Former mill ready to go - when market picks up

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THE REMAINING part of a Grade-A listed building in Montrose continues to deteriorate, and is on the Buildings at Risk register for Scotland.

The former Chapel Works mill and whisky bond in Eastern Road, bordered by Paton’s Lane and Marine Avenue, is in a sorry state.

Despite its status, it has remained in a deteriorating condition for some years.

Yet it has a fascinating history. It was one of the largest mills outside Dundee, and in 1864 it had 12,000 spindles operated by 800 employees and driven by steam engines of 120 hp. Only three Dundee mills then had more spindles.

J & G Paton started spinning in 1828, acquired limited liability in 1899 and closed in 1967.

Chapel Works then became the bond of George Morton and Sons, whisky and rum blenders and bottlers, formerly of Dock Street, Dundee.

But it ceased to be a working building in 1989 and an application was lodged to demolish the entire complex except for the part that remains.

There was considerable opposition to this, but in 1991 Angus District Council voted to approve demolition of all but the Eastern Road elevation.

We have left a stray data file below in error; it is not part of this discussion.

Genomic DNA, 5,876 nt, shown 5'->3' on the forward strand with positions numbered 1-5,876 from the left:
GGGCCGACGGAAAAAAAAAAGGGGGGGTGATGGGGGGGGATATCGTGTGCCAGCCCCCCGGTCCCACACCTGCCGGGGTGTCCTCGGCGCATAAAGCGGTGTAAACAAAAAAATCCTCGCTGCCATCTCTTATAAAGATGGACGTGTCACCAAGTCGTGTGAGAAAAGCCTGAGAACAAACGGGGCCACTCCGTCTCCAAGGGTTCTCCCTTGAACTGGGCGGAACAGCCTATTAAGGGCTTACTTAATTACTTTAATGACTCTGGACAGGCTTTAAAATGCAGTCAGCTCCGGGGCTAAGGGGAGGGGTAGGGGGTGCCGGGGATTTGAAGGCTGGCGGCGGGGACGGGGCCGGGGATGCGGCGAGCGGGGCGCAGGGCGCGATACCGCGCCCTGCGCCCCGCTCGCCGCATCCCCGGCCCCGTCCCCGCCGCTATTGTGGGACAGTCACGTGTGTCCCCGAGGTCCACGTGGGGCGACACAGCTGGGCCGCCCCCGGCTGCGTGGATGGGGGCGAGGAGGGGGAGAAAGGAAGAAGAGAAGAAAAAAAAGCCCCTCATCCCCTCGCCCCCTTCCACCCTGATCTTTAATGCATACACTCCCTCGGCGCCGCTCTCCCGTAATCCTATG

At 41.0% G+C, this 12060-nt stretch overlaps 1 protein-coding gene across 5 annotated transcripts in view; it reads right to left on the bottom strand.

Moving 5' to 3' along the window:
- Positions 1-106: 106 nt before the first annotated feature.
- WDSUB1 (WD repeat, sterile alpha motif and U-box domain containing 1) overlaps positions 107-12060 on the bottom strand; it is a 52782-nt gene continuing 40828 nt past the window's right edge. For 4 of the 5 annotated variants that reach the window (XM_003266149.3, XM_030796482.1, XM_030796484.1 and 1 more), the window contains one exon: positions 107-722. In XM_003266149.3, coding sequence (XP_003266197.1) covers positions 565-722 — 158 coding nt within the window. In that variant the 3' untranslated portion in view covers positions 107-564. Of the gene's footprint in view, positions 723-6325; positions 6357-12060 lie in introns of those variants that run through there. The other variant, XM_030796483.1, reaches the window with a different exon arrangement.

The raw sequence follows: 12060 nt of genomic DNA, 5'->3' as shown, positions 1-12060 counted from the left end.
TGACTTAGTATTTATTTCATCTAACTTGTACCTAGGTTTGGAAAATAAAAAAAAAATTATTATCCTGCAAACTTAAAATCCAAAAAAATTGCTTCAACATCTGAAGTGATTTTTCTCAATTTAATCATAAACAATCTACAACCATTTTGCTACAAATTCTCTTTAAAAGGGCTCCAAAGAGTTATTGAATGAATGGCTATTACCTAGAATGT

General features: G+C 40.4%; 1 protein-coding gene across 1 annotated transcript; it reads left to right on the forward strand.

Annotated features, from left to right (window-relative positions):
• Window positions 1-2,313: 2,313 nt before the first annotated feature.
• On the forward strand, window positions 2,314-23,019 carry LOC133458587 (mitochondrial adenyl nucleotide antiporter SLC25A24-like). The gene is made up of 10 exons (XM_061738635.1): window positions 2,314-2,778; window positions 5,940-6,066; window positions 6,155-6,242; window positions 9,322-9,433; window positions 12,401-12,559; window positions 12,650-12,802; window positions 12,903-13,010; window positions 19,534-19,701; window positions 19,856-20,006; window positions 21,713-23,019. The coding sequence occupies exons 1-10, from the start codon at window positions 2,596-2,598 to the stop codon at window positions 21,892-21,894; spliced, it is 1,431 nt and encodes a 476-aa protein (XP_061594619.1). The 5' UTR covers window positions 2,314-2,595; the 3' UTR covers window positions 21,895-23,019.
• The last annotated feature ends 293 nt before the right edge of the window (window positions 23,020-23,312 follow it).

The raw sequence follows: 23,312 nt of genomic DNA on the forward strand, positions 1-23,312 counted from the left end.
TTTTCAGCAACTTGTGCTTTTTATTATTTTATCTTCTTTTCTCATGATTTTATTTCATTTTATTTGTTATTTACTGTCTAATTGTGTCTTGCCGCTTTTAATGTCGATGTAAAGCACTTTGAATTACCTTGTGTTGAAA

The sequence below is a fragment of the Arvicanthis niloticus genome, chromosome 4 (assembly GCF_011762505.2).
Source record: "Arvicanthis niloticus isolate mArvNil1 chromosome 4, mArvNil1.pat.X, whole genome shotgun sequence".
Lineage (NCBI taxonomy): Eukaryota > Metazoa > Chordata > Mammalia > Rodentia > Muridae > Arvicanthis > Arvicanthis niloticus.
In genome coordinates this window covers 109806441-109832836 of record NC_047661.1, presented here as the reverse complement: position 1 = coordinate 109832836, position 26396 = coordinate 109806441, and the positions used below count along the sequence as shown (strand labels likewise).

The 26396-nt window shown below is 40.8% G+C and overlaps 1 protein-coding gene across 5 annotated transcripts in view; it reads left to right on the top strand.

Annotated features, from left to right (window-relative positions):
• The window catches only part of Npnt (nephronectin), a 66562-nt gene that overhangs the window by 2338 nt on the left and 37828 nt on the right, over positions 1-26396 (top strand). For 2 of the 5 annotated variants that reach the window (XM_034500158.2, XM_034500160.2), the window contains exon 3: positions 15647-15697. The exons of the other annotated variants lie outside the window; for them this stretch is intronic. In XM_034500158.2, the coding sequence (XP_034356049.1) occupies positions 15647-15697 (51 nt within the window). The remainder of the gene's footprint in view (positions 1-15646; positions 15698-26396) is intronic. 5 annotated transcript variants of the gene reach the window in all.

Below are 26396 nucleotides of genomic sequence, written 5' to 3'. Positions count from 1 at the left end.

And a few months later the works were hit by fire.

Despite this, the view was still taken that commercial or light industrial uses might provide the best option for the site, although it was known that a housing association was interested in the site.

By the start of 1994 the eastern part of the complex was owned by Tayside Health Board, which was then proposing to build a new Montrose Community Hospital on the site. The remainder was owned by Chivas Brothers.

But in January of that year the Review reported a second fire.

An application by a Forfar developer for 93 houses and flats on the site was recommended for approval.

The site was purchased by the Servite and Hillcrest Housing Associations and in 2002 Hillcrest completed 50 units.

Further housing was approved, but the remaining part of the mill is untouched. Hillcrest were reported to be keen to see the property redeveloped, possibly as part of a façade retention scheme.

But Buildings at Risk inspectors report in 2008 that the warehouse was vacant and boarded-up, the structure was very badly eroded on the west elevation, and the condition of ‘rainwater goods’ was of particular concern.

A year later they found the building‘s condition deteriorating with vegetation growth and blocked downpipes.

The Review contacted Hillcrest Housing Association, whose name is on warning signs outside, but a spokeswoman directed us to the current owner, Dundee firm George Martin Builders.

We spoke to them on Monday, and were told that planning permission and building warrants exist for 10 townhouses, but the market is not strong enough for building to start.